DENVER - A Republican leader wants to eliminate Colorado's land-preservation tax credit and use the money for highways.
Legislators last year passed a major reform in the conservation-easement program after investigations revealed inflated appraisals and fraudulent claims for tax credits.
House Minority Leader Mike May said he will introduce resolution soon to ask voters to suspend the tax credits. May, R-Parker, thinks the credit costs the state $100 million a year.
His announcement comes during a debate about a major transportation bill. Republicans want a bill that does not raise auto-registration fees, so they have been looking for other ways to get money - including from the conservation-easement program.
"That money would go a long way toward getting our roads and bridges back up to par during these difficult economic times. This is another example of how we can use current dollars for transportation before hitting up Colorado families for more money," May said in a news release.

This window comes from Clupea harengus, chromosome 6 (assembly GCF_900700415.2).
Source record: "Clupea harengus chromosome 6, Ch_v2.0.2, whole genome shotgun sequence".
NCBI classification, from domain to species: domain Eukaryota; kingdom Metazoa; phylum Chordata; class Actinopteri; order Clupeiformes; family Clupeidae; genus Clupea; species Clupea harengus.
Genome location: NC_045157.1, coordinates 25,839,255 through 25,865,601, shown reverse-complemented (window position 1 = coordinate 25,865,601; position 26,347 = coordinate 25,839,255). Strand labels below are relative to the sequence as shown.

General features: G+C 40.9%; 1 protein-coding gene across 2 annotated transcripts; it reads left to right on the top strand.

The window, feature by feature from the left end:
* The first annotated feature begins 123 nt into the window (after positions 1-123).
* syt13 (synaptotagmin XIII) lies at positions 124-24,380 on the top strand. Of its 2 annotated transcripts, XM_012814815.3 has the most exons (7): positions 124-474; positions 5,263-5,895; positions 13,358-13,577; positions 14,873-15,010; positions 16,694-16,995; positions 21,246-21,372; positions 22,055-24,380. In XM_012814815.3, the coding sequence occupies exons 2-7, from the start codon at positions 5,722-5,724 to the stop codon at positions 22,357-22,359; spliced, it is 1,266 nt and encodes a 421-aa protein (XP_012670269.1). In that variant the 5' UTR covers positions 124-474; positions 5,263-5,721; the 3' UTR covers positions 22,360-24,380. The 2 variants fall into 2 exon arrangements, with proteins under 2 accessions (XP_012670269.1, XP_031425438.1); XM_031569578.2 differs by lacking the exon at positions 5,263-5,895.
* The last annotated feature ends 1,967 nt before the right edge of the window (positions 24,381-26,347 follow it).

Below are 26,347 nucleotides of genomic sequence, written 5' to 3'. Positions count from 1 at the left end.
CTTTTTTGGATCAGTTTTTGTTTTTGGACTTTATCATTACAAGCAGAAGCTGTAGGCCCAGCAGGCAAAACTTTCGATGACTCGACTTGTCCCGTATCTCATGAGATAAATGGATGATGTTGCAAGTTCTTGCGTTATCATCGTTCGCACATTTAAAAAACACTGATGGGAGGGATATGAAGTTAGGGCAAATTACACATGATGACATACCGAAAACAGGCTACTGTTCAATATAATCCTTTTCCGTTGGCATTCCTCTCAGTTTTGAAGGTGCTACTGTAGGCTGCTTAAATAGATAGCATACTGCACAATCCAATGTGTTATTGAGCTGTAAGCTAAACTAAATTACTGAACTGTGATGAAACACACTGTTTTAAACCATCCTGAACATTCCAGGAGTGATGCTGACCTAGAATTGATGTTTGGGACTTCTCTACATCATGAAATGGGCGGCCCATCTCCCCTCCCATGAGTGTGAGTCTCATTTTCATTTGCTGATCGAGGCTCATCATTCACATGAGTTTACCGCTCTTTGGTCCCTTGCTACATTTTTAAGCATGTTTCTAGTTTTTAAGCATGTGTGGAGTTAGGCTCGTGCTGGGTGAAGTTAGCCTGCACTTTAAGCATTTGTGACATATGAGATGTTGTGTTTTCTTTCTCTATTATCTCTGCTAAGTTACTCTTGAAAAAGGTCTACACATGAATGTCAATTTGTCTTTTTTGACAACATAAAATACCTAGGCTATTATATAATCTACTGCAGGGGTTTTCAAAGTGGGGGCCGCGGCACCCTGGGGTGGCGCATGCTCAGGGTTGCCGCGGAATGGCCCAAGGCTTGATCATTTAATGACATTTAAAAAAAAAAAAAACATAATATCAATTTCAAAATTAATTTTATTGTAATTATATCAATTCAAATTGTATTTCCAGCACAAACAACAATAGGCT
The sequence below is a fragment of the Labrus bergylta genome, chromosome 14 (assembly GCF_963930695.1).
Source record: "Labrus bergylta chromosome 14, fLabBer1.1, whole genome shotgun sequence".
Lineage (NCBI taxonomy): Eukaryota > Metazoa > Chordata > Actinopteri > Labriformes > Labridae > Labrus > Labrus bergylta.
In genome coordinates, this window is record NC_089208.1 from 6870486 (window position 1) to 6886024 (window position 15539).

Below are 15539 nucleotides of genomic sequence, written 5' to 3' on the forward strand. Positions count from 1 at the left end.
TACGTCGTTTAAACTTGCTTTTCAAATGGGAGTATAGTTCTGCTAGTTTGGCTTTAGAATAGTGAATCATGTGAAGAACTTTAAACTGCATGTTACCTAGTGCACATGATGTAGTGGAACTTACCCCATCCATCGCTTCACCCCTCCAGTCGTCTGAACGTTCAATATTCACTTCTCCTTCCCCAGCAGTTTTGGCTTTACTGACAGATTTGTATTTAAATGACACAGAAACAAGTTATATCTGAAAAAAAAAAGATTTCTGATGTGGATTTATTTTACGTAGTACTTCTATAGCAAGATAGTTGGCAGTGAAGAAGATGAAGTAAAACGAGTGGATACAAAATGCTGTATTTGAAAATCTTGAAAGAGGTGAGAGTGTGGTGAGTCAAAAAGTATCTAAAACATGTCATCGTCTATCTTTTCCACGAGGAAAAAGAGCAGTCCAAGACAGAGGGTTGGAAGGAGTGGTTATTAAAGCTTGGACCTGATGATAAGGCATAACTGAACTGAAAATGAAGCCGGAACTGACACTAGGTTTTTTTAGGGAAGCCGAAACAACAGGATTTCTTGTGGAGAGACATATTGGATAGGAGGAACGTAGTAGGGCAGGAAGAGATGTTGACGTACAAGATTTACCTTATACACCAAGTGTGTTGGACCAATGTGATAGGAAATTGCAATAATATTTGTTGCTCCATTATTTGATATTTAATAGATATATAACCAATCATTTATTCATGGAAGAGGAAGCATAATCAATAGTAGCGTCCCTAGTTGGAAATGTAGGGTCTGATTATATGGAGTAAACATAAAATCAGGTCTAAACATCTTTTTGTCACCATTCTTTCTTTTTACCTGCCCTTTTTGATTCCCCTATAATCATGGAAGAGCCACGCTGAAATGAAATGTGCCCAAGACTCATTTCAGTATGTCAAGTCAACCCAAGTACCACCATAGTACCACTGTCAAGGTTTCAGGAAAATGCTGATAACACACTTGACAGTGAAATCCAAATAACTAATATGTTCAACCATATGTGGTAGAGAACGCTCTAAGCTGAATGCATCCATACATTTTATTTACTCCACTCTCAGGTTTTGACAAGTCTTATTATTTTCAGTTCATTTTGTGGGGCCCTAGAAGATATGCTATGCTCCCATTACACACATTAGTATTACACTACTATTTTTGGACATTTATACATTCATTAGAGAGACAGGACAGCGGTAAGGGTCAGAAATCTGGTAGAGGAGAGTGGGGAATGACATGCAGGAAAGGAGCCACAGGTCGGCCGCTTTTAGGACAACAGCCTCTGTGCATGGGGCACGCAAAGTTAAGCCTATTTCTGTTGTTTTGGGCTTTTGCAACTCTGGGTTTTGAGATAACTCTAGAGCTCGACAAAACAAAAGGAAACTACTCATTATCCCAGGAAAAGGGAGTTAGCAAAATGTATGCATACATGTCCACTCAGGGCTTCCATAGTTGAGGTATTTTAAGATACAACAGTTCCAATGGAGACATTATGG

Sen. Jim Isgar, D-Hesperus, has been an advocate for the conservation-easement program, and he doesn't want to pull the plug on it.
In fact, he won passage of a bill Monday in the Senate Business, Labor and Technology Committee to follow up on last year's reform.
The 2008 reforms imposed fees of $600 per appraisal and up to $5,810 per conservation easement to pay for greater state scrutiny. However, not enough groups have registered, so the state doesn't have enough cash to get started on its oversight.
House Bill 1014 eliminates the fee caps. The major conservation-easement groups support the bill. It already has passed the House and is on its way to the Senate after Monday's 5-1 committee vote.
"With this tightening up of the process, you're going to get the fraud out of it," Isgar said.
Because of the fraud allegations and federal tax audits, landowners are reluctant to take out a conservation easement, he said. Because of the greater oversight and less interest by landowners, Isgar thinks eliminating the credit would save about $20 million a year, not the $100 million May says it will.
The conservation-easement tax credit pays farmers and ranchers for not developing their land. The tax credit has preserved 1.2 million acres statewide, said Jill Ozarski, executive director of the Colorado Coalition of Land Trusts.
"I think you're going to see that 90 percent of people are not going to do a conservation easement if there were no tax credit," Ozarski said.
May's bill has not yet been introduced.